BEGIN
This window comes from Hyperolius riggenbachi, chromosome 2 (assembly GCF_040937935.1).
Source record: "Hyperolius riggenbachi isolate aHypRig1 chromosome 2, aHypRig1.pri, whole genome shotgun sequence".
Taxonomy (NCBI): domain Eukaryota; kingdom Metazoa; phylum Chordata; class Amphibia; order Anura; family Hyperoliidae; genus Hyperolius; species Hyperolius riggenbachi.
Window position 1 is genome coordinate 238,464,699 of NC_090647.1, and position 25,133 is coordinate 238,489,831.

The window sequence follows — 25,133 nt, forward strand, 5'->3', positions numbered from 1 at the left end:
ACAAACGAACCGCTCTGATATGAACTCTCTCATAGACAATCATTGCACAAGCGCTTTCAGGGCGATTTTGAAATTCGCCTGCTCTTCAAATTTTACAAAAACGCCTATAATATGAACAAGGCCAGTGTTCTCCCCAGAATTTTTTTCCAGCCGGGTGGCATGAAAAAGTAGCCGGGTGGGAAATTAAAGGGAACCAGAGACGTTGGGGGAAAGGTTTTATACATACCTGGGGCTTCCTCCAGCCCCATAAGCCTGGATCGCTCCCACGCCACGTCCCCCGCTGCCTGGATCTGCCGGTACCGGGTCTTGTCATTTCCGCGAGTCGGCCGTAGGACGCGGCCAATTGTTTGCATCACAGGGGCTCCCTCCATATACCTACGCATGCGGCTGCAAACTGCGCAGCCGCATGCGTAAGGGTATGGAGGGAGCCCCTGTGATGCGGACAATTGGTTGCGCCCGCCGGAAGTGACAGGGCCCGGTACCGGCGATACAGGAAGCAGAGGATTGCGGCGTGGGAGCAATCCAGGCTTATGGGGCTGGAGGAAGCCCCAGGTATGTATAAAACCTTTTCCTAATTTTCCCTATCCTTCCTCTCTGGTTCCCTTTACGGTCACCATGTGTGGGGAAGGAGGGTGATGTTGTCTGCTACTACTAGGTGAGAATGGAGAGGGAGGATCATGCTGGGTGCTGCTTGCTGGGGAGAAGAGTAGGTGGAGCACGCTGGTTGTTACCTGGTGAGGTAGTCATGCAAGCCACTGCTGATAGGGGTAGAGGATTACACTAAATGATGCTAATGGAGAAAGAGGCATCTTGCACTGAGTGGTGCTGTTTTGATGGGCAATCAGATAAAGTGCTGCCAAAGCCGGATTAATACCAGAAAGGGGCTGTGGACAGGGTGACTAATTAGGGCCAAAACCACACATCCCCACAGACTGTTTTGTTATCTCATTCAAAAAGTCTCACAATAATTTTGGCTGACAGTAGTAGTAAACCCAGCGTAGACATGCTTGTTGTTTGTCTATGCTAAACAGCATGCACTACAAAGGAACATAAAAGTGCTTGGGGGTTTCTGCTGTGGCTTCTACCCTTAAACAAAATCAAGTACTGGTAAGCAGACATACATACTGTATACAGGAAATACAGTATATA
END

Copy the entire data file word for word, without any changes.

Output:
This window comes from Hyperolius riggenbachi, chromosome 2 (assembly GCF_040937935.1).
Source record: "Hyperolius riggenbachi isolate aHypRig1 chromosome 2, aHypRig1.pri, whole genome shotgun sequence".
Taxonomy (NCBI): domain Eukaryota; kingdom Metazoa; phylum Chordata; class Amphibia; order Anura; family Hyperoliidae; genus Hyperolius; species Hyperolius riggenbachi.
Window position 1 is genome coordinate 238,464,699 of NC_090647.1, and position 25,133 is coordinate 238,489,831.

The window sequence follows — 25,133 nt, forward strand, 5'->3', positions numbered from 1 at the left end:
ACAAACGAACCGCTCTGATATGAACTCTCTCATAGACAATCATTGCACAAGCGCTTTCAGGGCGATTTTGAAATTCGCCTGCTCTTCAAATTTTACAAAAACGCCTATAATATGAACAAGGCCAGTGTTCTCCCCAGAATTTTTTTCCAGCCGGGTGGCATGAAAAAGTAGCCGGGTGGGAAATTAAAGGGAACCAGAGACGTTGGGGGAAAGGTTTTATACATACCTGGGGCTTCCTCCAGCCCCATAAGCCTGGATCGCTCCCACGCCACGTCCCCCGCTGCCTGGATCTGCCGGTACCGGGTCTTGTCATTTCCGCGAGTCGGCCGTAGGACGCGGCCAATTGTTTGCATCACAGGGGCTCCCTCCATATACCTACGCATGCGGCTGCAAACTGCGCAGCCGCATGCGTAAGGGTATGGAGGGAGCCCCTGTGATGCGGACAATTGGTTGCGCCCGCCGGAAGTGACAGGGCCCGGTACCGGCGATACAGGAAGCAGAGGATTGCGGCGTGGGAGCAATCCAGGCTTATGGGGCTGGAGGAAGCCCCAGGTATGTATAAAACCTTTTCCTAATTTTCCCTATCCTTCCTCTCTGGTTCCCTTTACGGTCACCATGTGTGGGGAAGGAGGGTGATGTTGTCTGCTACTACTAGGTGAGAATGGAGAGGGAGGATCATGCTGGGTGCTGCTTGCTGGGGAGAAGAGTAGGTGGAGCACGCTGGTTGTTACCTGGTGAGGTAGTCATGCAAGCCACTGCTGATAGGGGTAGAGGATTACACTAAATGATGCTAATGGAGAAAGAGGCATCTTGCACTGAGTGGTGCTGTTTTGATGGGCAATCAGATAAAGTGCTGCCAAAGCCGGATTAATACCAGAAAGGGGCTGTGGACAGGGTGACTAATTAGGGCCAAAACCACACATCCCCACAGACTGTTTTGTTATCTCATTCAAAAAGTCTCACAATAATTTTGGCTGACAGTAGTAGTAAACCCAGCGTAGACATGCTTGTTGTTTGTCTATGCTAAACAGCATGCACTACAAAGGAACATAAAAGTGCTTGGGGGTTTCTGCTGTGGCTTCTACCCTTAAACAAAATCAAGTACTGGTAAGCAGACATACATACTGTATACAGGAAATACAGTATATA